Facebook is rolling out a controversial new ad format that lets companies bid on your actions to turn them in to adverts.

It’s called Sponsored Stories and according to Facebook Product Marketing Lead Jim Squires, it is “a way for marketers to sponsor activities that happen throughout the News Feed.”

Advertisers can choose to take advantage of certain user actions, including page likes and check-ins, and actions Facebook is calling “application play” and “page posts.”

An “application play” works like this; If a user goes to the Coca-Cola page, (for example) and Coca-Cola has an app for users to upload photos, the sponsored story that shows up as an ad will read, for example “John Johnson used the Coca-Cola app to upload a photo.”

A “page post” is when an advertiser posts something and wants to get more distribution, so they can buy a sponsored story to further distribute that post – in the news feed and on the right-hand side of the home page.

For example, let’s say Starbucks wants to increase its exposure on Facebook. Starbucks can pay to have a percentage of all Starbucks ‘checkins’ featured in a Sponsored Stories slot in the column on the right-side of the page . Your content wouldn’t be shown directly, but the actions of your friends would appear. Users seeing their friends “liking” or checking in to Starbucks will *in theory* increase trust and drive traffic.

Squires says; “The advertiser is not controlling the message; it’s about actions.”

So what will this new ad system look like?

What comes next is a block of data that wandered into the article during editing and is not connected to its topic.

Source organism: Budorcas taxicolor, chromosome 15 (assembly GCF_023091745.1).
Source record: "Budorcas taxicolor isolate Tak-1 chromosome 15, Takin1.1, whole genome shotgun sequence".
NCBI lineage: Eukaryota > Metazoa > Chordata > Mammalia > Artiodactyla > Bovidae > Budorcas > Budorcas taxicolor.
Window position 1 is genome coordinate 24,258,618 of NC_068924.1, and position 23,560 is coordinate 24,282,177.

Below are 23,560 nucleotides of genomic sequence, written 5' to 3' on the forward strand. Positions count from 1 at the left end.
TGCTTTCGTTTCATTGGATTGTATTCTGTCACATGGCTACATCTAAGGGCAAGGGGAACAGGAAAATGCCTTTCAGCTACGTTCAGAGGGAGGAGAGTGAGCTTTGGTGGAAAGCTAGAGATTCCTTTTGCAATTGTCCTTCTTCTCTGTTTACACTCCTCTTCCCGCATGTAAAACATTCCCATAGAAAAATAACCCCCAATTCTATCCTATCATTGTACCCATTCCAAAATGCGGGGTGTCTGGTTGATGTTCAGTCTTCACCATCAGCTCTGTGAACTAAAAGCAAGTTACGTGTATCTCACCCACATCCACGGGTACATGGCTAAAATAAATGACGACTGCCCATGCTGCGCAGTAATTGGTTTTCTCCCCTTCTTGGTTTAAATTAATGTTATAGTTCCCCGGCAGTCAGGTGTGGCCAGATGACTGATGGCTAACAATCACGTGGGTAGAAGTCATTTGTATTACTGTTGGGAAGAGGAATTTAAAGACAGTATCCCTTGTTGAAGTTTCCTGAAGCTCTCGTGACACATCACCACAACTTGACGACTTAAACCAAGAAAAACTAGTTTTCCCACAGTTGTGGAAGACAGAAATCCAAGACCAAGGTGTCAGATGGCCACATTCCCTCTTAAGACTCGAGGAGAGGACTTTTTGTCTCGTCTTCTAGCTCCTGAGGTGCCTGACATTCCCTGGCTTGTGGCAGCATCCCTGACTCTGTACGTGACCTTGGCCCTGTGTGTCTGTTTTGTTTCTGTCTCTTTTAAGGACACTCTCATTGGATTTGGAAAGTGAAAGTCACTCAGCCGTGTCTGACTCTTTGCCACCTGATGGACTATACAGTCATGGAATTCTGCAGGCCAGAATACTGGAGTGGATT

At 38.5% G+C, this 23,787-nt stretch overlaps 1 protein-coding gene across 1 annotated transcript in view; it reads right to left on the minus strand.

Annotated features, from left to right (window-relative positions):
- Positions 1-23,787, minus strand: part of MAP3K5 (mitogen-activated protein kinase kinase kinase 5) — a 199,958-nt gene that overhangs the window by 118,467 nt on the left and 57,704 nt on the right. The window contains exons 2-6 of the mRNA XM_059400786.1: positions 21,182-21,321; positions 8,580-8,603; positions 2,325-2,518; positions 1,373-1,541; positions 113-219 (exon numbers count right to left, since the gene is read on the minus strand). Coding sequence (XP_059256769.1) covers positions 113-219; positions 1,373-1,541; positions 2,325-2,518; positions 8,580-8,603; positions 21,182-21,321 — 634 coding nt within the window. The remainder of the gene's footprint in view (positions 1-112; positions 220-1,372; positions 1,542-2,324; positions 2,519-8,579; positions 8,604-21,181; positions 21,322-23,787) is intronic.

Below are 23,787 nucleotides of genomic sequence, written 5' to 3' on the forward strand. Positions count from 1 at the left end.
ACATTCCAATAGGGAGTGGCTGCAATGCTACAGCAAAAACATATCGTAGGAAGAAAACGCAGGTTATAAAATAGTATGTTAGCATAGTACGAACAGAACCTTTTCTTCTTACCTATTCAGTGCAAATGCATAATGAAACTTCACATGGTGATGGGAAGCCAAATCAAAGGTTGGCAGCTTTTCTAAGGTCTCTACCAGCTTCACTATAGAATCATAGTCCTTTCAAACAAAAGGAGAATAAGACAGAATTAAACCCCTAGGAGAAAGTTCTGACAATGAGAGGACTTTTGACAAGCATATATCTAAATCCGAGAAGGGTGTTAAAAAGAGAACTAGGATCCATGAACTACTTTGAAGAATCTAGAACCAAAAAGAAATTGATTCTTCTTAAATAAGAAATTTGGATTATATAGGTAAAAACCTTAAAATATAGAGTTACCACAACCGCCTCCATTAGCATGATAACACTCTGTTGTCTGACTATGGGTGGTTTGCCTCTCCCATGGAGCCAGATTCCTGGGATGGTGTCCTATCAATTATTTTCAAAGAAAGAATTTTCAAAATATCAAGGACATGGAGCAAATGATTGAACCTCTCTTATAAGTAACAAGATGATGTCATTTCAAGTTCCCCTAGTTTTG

Here’s what you may be used to seeing in your newsfeed now – a standard action of a friend checking in somewhere;

   FB ad1   

And here’s what that action might look like as a Sponsored Story:


*images courtesy of Mashable*

Facebook’s list of Sponsored Stories launch partners includes Coke and Levis as well as a number of non-profits including Amnesty International, Alzheimer’s Association and UNICEF. However, from January 25 anybody will be able to bid on Sponsored Story slots on a by a per-impression and/or a per-click basis – just like the current Facebook ad format.

Sponsored Stories has a similarity to Twitter Promoted Tweets –  both use content from within their networks to create advertising opportunities. However there is a difference between the two in that the user defines the content in Facebook’s format, not the advertiser. That one small difference could prove to be invaluable to the success of Sponsored Stories.

As we reported in a previous article, Facebook ad spend is predicated to hit $2.19 billion in the United States this year, and just over $4 billion worldwide.

So what do you think? A smart advertising system or yet another opportunity for Facebook to cash-in at the expense of your privacy?